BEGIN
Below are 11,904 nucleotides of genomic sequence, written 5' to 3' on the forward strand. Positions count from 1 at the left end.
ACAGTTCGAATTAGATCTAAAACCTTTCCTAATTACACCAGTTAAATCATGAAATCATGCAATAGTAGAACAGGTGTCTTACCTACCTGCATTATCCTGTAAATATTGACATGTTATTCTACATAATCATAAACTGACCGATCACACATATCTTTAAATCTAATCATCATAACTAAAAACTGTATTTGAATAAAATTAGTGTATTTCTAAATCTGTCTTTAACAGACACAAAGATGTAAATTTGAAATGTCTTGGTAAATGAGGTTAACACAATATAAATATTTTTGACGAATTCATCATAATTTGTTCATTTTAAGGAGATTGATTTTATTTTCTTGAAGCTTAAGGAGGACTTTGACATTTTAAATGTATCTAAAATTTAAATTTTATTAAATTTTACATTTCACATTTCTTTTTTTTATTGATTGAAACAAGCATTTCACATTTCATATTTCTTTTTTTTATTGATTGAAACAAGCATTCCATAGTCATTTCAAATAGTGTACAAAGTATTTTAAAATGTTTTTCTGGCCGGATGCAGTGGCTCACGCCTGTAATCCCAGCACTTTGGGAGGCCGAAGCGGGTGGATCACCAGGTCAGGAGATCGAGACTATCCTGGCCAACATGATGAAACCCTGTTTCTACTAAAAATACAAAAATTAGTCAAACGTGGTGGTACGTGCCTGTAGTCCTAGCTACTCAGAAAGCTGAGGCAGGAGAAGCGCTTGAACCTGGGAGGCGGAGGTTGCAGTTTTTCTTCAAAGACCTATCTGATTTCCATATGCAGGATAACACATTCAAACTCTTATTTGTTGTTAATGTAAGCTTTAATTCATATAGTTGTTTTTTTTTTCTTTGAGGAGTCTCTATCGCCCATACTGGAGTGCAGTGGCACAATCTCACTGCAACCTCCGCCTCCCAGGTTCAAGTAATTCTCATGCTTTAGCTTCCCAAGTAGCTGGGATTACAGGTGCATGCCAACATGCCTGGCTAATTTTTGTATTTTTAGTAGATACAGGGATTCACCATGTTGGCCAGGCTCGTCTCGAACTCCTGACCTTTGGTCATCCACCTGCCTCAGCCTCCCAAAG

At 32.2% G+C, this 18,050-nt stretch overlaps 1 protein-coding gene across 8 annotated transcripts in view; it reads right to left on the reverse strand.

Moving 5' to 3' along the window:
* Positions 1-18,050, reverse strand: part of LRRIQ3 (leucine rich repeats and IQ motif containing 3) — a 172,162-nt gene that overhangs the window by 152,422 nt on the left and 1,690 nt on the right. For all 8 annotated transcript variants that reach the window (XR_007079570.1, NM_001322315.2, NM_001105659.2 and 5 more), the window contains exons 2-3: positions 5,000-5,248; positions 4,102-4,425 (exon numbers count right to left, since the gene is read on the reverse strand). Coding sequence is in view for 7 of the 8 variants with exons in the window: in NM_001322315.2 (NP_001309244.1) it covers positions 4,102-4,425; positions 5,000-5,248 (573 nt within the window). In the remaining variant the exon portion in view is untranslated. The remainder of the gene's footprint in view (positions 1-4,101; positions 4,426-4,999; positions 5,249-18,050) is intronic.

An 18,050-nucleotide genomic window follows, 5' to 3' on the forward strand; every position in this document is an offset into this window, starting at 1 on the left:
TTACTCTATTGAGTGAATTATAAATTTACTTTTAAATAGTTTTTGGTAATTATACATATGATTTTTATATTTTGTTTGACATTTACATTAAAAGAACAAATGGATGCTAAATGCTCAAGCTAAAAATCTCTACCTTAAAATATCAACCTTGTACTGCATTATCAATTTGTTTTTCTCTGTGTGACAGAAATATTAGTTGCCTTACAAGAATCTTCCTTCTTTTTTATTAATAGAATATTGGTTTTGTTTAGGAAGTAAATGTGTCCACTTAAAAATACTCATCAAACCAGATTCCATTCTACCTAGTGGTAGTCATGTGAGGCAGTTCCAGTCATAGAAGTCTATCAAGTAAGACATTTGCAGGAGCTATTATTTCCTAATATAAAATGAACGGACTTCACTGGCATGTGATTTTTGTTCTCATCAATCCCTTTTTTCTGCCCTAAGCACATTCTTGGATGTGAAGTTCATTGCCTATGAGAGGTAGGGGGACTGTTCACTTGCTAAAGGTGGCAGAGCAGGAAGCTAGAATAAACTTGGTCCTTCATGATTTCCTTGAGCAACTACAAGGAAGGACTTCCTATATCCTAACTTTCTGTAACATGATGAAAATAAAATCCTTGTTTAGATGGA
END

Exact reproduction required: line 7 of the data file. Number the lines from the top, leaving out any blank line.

TTACTCTATTGAGTGAATTATAAATTTACTTTTAAATAGTTTTTGGTAATTATACATATGATTTTTATATTTTGTTTGACATTTACATTAAAAGAACAAATGGATGCTAAATGCTCAAGCTAAAAATCTCTACCTTAAAATATCAACCTTGTACTGCATTATCAATTTGTTTTTCTCTGTGTGACAGAAATATTAGTTGCCTTACAAGAATCTTCCTTCTTTTTTATTAATAGAATATTGGTTTTGTTTAGGAAGTAAATGTGTCCACTTAAAAATACTCATCAAACCAGATTCCATTCTACCTAGTGGTAGTCATGTGAGGCAGTTCCAGTCATAGAAGTCTATCAAGTAAGACATTTGCAGGAGCTATTATTTCCTAATATAAAATGAACGGACTTCACTGGCATGTGATTTTTGTTCTCATCAATCCCTTTTTTCTGCCCTAAGCACATTCTTGGATGTGAAGTTCATTGCCTATGAGAGGTAGGGGGACTGTTCACTTGCTAAAGGTGGCAGAGCAGGAAGCTAGAATAAACTTGGTCCTTCATGATTTCCTTGAGCAACTACAAGGAAGGACTTCCTATATCCTAACTTTCTGTAACATGATGAAAATAAAATCCTTGTTTAGATGGA